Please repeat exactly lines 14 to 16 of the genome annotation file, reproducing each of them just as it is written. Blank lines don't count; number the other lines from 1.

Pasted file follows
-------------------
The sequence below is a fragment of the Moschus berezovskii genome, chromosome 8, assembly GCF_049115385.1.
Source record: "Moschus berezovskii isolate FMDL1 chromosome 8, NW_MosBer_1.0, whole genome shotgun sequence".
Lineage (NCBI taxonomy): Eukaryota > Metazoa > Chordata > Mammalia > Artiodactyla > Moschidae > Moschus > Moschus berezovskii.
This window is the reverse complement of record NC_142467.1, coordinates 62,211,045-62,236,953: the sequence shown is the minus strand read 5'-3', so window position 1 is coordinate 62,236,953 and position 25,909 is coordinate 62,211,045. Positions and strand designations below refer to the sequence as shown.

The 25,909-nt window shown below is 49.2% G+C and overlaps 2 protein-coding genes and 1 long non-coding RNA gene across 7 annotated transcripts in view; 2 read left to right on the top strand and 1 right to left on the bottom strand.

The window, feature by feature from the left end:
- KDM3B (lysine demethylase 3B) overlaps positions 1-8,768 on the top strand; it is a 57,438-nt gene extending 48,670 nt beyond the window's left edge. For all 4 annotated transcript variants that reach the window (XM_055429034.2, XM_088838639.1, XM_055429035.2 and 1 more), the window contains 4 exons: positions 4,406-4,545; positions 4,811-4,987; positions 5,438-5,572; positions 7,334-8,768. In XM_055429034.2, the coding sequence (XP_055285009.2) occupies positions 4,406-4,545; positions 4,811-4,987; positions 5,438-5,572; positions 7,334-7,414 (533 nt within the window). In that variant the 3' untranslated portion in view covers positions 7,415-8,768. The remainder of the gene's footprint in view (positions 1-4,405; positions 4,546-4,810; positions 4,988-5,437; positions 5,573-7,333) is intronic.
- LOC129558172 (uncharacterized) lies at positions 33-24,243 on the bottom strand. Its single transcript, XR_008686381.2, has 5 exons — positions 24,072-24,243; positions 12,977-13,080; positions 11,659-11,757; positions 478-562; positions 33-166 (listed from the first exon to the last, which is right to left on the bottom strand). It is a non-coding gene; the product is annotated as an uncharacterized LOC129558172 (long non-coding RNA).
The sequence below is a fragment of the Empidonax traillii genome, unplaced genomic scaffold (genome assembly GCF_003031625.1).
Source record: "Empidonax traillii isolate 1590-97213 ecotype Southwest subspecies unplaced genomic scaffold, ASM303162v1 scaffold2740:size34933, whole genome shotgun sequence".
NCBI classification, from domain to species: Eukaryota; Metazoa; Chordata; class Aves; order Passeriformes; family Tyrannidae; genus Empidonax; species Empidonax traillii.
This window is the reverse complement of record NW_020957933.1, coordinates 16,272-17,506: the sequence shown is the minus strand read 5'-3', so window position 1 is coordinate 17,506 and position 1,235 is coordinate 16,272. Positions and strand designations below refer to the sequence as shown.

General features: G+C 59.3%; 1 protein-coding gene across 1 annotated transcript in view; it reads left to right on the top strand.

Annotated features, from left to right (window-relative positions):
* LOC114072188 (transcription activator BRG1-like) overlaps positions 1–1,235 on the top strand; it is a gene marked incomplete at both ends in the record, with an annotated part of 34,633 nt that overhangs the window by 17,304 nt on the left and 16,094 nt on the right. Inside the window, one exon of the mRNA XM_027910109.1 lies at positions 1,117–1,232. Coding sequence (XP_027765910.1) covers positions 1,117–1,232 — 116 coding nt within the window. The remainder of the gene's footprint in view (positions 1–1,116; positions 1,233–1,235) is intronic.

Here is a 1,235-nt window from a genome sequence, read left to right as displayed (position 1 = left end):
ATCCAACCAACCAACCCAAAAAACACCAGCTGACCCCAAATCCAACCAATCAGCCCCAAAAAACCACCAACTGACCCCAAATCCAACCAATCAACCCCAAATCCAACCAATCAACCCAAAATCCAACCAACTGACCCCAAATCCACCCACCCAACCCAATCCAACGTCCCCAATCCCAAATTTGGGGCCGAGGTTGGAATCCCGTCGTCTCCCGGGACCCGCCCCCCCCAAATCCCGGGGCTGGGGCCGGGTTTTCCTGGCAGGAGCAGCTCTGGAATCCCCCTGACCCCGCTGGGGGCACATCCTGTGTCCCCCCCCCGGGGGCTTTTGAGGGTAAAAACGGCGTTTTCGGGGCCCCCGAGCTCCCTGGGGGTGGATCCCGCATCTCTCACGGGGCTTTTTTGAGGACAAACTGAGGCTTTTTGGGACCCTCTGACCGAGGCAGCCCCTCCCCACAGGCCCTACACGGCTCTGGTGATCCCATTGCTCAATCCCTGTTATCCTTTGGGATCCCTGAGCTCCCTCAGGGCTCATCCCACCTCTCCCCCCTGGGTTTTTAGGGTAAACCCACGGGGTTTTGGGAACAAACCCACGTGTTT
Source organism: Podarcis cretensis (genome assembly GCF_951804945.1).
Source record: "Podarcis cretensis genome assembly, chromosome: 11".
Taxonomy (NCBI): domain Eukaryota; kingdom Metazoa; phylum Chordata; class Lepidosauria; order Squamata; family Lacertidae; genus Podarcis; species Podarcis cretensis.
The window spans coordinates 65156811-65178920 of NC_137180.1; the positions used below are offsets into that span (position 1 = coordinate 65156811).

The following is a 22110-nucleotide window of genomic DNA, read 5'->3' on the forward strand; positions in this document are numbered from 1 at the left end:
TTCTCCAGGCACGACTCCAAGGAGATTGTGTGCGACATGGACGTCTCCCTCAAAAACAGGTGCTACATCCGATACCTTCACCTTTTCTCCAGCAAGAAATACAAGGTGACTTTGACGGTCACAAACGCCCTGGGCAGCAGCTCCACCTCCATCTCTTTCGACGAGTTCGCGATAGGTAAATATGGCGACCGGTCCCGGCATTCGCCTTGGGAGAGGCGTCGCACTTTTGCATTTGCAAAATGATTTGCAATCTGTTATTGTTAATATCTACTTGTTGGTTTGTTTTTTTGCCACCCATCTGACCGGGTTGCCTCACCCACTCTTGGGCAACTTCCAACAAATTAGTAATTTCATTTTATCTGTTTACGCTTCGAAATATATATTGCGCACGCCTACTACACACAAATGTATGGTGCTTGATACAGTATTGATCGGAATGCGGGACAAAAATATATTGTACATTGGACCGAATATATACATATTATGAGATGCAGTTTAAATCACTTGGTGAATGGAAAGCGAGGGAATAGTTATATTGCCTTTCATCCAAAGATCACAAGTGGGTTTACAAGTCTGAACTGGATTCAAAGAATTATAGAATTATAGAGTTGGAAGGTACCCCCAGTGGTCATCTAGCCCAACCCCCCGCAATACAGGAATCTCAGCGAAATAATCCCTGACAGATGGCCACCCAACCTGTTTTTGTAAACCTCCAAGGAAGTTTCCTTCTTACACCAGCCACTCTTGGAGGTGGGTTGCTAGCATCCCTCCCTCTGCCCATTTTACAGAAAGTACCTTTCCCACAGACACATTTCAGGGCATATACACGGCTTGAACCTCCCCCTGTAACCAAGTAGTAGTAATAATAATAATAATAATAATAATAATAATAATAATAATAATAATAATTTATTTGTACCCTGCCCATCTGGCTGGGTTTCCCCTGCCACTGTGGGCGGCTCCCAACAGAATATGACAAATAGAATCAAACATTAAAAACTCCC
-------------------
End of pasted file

Annotated features, from left to right (window-relative positions):
* LOC114072188 (transcription activator BRG1-like) overlaps positions 1–1,235 on the top strand; it is a gene marked incomplete at both ends in the record, with an annotated part of 34,633 nt that overhangs the window by 17,304 nt on the left and 16,094 nt on the right. Inside the window, one exon of the mRNA XM_027910109.1 lies at positions 1,117–1,232. Coding sequence (XP_027765910.1) covers positions 1,117–1,232 — 116 coding nt within the window. The remainder of the gene's footprint in view (positions 1–1,116; positions 1,233–1,235) is intronic.

Here is a 1,235-nt window from a genome sequence, read left to right as displayed (position 1 = left end):